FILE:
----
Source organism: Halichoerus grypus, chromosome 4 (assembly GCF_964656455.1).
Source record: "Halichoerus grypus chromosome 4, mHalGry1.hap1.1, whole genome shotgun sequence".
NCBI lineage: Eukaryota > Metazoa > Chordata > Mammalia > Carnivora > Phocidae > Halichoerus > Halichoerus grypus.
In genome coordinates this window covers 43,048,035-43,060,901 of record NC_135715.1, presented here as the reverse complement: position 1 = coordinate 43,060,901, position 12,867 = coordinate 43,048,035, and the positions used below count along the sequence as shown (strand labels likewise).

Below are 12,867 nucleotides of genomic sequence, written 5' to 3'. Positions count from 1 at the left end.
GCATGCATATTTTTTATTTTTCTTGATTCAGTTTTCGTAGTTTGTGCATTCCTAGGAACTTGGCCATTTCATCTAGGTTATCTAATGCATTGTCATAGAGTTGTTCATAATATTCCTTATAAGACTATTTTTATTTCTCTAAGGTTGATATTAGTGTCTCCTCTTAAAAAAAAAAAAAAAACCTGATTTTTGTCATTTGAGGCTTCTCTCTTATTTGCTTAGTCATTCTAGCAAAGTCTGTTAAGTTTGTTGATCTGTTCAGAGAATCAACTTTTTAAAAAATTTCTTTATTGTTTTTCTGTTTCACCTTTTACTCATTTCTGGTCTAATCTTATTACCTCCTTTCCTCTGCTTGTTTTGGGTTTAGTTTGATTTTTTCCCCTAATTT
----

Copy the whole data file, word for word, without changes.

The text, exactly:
Source organism: Halichoerus grypus, chromosome 4 (assembly GCF_964656455.1).
Source record: "Halichoerus grypus chromosome 4, mHalGry1.hap1.1, whole genome shotgun sequence".
NCBI lineage: Eukaryota > Metazoa > Chordata > Mammalia > Carnivora > Phocidae > Halichoerus > Halichoerus grypus.
In genome coordinates this window covers 43,048,035-43,060,901 of record NC_135715.1, presented here as the reverse complement: position 1 = coordinate 43,060,901, position 12,867 = coordinate 43,048,035, and the positions used below count along the sequence as shown (strand labels likewise).

Below are 12,867 nucleotides of genomic sequence, written 5' to 3'. Positions count from 1 at the left end.
GCATGCATATTTTTTATTTTTCTTGATTCAGTTTTCGTAGTTTGTGCATTCCTAGGAACTTGGCCATTTCATCTAGGTTATCTAATGCATTGTCATAGAGTTGTTCATAATATTCCTTATAAGACTATTTTTATTTCTCTAAGGTTGATATTAGTGTCTCCTCTTAAAAAAAAAAAAAAAACCTGATTTTTGTCATTTGAGGCTTCTCTCTTATTTGCTTAGTCATTCTAGCAAAGTCTGTTAAGTTTGTTGATCTGTTCAGAGAATCAACTTTTTAAAAAATTTCTTTATTGTTTTTCTGTTTCACCTTTTACTCATTTCTGGTCTAATCTTATTACCTCCTTTCCTCTGCTTGTTTTGGGTTTAGTTTGATTTTTTCCCCTAATTT